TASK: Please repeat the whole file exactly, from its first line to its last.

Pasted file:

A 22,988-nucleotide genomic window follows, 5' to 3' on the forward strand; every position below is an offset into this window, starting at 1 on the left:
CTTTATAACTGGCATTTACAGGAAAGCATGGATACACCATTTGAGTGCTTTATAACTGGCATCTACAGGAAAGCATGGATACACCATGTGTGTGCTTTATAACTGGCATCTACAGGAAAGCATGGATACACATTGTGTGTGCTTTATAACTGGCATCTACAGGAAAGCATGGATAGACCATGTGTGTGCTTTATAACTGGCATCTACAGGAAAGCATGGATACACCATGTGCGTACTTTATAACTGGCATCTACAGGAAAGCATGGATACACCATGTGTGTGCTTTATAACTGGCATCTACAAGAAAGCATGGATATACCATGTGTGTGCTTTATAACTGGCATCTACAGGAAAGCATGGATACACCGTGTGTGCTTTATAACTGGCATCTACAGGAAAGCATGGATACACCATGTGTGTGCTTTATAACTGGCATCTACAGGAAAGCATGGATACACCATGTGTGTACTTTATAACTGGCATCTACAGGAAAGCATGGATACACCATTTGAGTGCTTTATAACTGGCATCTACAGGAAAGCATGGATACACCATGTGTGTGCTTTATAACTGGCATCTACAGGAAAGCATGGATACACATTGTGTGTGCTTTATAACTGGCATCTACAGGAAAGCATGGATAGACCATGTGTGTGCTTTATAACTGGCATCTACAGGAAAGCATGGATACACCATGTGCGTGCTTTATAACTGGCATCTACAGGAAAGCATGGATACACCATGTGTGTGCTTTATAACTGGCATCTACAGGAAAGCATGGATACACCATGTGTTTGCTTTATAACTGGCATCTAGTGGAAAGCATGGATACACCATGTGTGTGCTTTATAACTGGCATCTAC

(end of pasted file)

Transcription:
A 22,988-nucleotide genomic window follows, 5' to 3' on the forward strand; every position below is an offset into this window, starting at 1 on the left:
CTTTATAACTGGCATTTACAGGAAAGCATGGATACACCATTTGAGTGCTTTATAACTGGCATCTACAGGAAAGCATGGATACACCATGTGTGTGCTTTATAACTGGCATCTACAGGAAAGCATGGATACACATTGTGTGTGCTTTATAACTGGCATCTACAGGAAAGCATGGATAGACCATGTGTGTGCTTTATAACTGGCATCTACAGGAAAGCATGGATACACCATGTGCGTACTTTATAACTGGCATCTACAGGAAAGCATGGATACACCATGTGTGTGCTTTATAACTGGCATCTACAAGAAAGCATGGATATACCATGTGTGTGCTTTATAACTGGCATCTACAGGAAAGCATGGATACACCGTGTGTGCTTTATAACTGGCATCTACAGGAAAGCATGGATACACCATGTGTGTGCTTTATAACTGGCATCTACAGGAAAGCATGGATACACCATGTGTGTACTTTATAACTGGCATCTACAGGAAAGCATGGATACACCATTTGAGTGCTTTATAACTGGCATCTACAGGAAAGCATGGATACACCATGTGTGTGCTTTATAACTGGCATCTACAGGAAAGCATGGATACACATTGTGTGTGCTTTATAACTGGCATCTACAGGAAAGCATGGATAGACCATGTGTGTGCTTTATAACTGGCATCTACAGGAAAGCATGGATACACCATGTGCGTGCTTTATAACTGGCATCTACAGGAAAGCATGGATACACCATGTGTGTGCTTTATAACTGGCATCTACAGGAAAGCATGGATACACCATGTGTTTGCTTTATAACTGGCATCTAGTGGAAAGCATGGATACACCATGTGTGTGCTTTATAACTGGCATCTAC